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California Headache Surgery With Dr. Ziv Peled

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Surgery for chronic headaches in California is here.  People often call me from cities outside of San Francisco wondering if we can help them.  Happily, many times if they need it, I can help them, no matter where they come from! We have seen patients from all across the United States, and as far away as Brazil, New Zealand and Finland. Since chronic headaches occur in every part of the world, we are excited to help people in even further-flung areas and want to extend an invitation to everyone in California and abroad that we may be able to help reduce or eliminate their “migraines”with peripheral nerve surgery.

I have successfully performed many of these operations using my knowledge and experience in peripheral nerve surgery to ease the pain caused by compressed, irritated or injured nerves in the head that can lead to the excruciating “migraines” that people have been forced to live with for many years. My practice has developed a system to help with travel and lodging  and to ensure that each patient has as seamless an experience as possible.  We have also developed protocols utilizing Skype to confer with patients to discuss the potential for these often life-changing procedures.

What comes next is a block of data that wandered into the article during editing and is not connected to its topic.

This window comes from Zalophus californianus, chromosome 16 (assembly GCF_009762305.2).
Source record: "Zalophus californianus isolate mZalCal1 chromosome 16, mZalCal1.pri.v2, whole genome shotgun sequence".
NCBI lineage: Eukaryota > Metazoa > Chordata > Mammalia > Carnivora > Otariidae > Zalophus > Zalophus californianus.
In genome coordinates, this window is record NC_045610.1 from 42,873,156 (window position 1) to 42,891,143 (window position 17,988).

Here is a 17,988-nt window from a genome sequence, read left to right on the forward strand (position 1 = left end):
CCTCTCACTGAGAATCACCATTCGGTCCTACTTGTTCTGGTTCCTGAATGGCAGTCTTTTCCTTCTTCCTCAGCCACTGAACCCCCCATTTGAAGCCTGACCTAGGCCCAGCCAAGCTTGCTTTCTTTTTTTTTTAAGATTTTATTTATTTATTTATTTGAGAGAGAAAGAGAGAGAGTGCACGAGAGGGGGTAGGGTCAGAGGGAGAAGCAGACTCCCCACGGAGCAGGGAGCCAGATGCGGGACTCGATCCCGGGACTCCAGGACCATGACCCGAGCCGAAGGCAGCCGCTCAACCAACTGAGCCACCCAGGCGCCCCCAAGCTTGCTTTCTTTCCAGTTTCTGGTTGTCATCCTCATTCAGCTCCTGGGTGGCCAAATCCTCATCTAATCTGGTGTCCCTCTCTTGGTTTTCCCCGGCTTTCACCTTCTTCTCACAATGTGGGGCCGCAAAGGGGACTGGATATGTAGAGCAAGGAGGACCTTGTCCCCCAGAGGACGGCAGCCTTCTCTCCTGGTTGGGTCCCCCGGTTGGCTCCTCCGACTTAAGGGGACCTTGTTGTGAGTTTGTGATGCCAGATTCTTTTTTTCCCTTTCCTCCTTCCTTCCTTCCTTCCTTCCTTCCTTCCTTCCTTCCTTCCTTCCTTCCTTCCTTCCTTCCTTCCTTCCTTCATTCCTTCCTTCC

I also firmly believe that care doesn’t end with the surgical procedure. Of course, we do everything we can to ensure that the operation itself is successful, but continue a dialogue with patients often lasting many months following their procedures. While we ourselves cannot be everywhere, the ability to speak with and interact with your surgeon is important to deal with any issues that might arise during the post-operative and recovery phases. While these times can be challenging, our practice has refined the process to ask the right questions and determine if any further action is needed.  With Peled Plastic surgery, you won't be left on your own after your operation.